Veterans’ Advocacy and Support Services Scoping Study
12 December 2019
The veterans’ advocacy system as presently structured will not provide veterans and their families
with a modern professional sustainable advocacy service into the future.
Ex-service organisations have provided an invaluable compensation and wellbeing advocacy service
to veterans and the nation since the Returned Sailors and Soldiers Imperial League of Australia was
founded over 100 years ago in 1916. As waves of veterans returned from the First World War, the
Second World War and the Korean – Vietnam conflicts, each generation has joined or founded ESOs
to look after their cohort.
Now, if younger veterans join an ex-service organisation, they are more inclined to join a virtual ESO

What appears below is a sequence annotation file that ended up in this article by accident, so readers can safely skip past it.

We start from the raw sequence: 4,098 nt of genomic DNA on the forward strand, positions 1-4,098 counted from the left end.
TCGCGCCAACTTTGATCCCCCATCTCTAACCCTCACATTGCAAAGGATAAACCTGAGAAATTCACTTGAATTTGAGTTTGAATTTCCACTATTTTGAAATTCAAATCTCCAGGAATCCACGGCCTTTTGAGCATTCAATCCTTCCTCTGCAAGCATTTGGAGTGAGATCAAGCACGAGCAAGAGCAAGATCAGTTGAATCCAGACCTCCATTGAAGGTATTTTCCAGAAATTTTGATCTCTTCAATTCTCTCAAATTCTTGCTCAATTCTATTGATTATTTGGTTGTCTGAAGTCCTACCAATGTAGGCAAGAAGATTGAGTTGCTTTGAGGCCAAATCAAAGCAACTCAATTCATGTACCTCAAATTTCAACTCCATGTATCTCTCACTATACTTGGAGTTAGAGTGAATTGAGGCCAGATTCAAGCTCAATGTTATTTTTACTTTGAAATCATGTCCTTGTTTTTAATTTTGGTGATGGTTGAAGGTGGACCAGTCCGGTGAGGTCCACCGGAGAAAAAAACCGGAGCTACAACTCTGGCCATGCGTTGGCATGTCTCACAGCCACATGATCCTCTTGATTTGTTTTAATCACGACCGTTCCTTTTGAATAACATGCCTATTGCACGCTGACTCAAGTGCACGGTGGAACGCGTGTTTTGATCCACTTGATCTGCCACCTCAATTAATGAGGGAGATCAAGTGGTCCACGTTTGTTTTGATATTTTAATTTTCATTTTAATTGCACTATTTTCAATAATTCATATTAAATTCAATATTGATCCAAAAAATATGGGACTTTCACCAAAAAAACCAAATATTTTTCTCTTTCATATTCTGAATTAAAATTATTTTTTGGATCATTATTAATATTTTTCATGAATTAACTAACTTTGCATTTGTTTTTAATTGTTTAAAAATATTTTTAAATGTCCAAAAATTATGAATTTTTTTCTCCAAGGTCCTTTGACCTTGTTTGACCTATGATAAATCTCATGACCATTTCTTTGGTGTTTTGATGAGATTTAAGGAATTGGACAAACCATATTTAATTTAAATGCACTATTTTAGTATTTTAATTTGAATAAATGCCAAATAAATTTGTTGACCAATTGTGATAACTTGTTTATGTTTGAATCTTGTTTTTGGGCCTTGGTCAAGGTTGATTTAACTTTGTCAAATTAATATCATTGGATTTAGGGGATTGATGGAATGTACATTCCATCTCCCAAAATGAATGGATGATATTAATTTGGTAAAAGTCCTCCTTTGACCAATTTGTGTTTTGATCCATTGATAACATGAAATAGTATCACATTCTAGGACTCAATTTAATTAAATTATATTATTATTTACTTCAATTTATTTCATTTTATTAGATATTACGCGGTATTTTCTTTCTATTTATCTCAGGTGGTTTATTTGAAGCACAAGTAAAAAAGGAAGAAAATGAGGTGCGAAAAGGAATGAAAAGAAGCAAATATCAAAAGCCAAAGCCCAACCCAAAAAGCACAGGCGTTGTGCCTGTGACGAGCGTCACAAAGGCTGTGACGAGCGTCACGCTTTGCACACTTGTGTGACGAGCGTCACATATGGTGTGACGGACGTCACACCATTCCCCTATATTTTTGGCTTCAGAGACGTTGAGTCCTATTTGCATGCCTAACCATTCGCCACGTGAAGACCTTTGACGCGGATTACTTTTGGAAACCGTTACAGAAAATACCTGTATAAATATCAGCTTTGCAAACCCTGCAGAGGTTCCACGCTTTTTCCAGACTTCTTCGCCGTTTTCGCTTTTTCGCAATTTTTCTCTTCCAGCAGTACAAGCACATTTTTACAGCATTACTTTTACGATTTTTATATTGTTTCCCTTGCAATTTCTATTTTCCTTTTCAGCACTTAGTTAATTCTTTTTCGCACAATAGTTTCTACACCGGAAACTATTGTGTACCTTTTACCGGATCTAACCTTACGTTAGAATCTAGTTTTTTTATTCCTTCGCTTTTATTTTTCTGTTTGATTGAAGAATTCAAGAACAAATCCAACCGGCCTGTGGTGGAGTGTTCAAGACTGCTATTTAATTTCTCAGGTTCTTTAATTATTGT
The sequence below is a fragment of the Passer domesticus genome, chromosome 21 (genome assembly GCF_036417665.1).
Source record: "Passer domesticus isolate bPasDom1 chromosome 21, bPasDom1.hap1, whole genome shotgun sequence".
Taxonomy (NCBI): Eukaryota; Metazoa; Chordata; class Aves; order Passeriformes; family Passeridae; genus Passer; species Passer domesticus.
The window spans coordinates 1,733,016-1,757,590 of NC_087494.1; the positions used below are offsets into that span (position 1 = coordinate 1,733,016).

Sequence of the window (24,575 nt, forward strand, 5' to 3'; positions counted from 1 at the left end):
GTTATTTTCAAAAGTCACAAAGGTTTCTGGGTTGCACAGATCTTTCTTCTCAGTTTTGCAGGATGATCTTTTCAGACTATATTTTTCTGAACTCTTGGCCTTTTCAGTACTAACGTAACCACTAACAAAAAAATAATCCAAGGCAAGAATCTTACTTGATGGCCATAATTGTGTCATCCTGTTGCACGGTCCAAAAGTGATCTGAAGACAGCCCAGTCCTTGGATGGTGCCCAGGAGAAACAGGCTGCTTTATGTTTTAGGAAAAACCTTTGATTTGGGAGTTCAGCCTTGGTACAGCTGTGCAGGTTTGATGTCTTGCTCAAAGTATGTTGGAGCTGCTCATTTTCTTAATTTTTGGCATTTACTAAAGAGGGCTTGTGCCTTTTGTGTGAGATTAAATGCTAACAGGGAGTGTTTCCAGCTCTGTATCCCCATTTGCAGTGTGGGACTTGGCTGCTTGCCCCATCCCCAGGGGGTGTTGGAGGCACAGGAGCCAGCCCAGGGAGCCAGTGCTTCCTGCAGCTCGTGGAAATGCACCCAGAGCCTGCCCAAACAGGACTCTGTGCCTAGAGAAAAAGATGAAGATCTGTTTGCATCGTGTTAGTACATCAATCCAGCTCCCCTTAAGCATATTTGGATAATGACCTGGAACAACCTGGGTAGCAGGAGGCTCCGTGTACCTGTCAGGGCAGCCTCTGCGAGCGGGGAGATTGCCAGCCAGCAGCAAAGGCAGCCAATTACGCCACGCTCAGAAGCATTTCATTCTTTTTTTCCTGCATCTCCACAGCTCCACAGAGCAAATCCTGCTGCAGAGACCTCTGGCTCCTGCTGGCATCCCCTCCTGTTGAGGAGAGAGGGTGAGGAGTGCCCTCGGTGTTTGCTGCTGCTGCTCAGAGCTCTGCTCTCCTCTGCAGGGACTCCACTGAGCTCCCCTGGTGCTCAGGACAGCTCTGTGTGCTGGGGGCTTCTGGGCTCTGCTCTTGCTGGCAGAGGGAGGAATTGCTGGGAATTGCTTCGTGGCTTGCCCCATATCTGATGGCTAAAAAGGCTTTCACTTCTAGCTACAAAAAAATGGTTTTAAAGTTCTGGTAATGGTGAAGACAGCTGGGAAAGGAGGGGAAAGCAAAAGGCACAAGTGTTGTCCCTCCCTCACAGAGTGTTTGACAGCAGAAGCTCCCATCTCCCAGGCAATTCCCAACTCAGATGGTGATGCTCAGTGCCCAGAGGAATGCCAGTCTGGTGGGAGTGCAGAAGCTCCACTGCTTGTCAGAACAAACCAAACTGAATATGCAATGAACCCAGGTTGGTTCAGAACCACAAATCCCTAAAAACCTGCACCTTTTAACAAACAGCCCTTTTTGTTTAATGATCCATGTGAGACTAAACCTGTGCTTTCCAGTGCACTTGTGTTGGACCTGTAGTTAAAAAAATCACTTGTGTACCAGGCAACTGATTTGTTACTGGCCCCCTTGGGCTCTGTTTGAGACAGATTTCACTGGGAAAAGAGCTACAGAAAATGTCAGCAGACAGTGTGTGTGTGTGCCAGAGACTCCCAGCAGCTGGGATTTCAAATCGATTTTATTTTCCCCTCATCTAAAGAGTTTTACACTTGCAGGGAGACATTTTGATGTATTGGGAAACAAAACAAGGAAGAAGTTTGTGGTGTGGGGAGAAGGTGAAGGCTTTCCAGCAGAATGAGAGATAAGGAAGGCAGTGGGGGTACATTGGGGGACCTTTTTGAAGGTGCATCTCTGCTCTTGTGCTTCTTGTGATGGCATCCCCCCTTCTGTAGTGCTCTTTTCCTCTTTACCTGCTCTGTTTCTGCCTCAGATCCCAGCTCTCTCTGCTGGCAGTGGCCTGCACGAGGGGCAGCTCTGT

(such as a Facebook page) or an organisation focused on improving veterans’ health and wellbeing
rather than compensation.
The existing advocacy model, which relies on an aging cohort of volunteers spread among the
branches of the traditional ESOs, is coming to an end. The statistics are compelling: 19% of
advocates accredited under the Advocacy Training and Development Program were born before
1946 and a total of 83.8% before 1965. At the other end of the age spectrum, only 3.9% were born
after 1980 and a number of them are paid advocates employed by the large ESOs.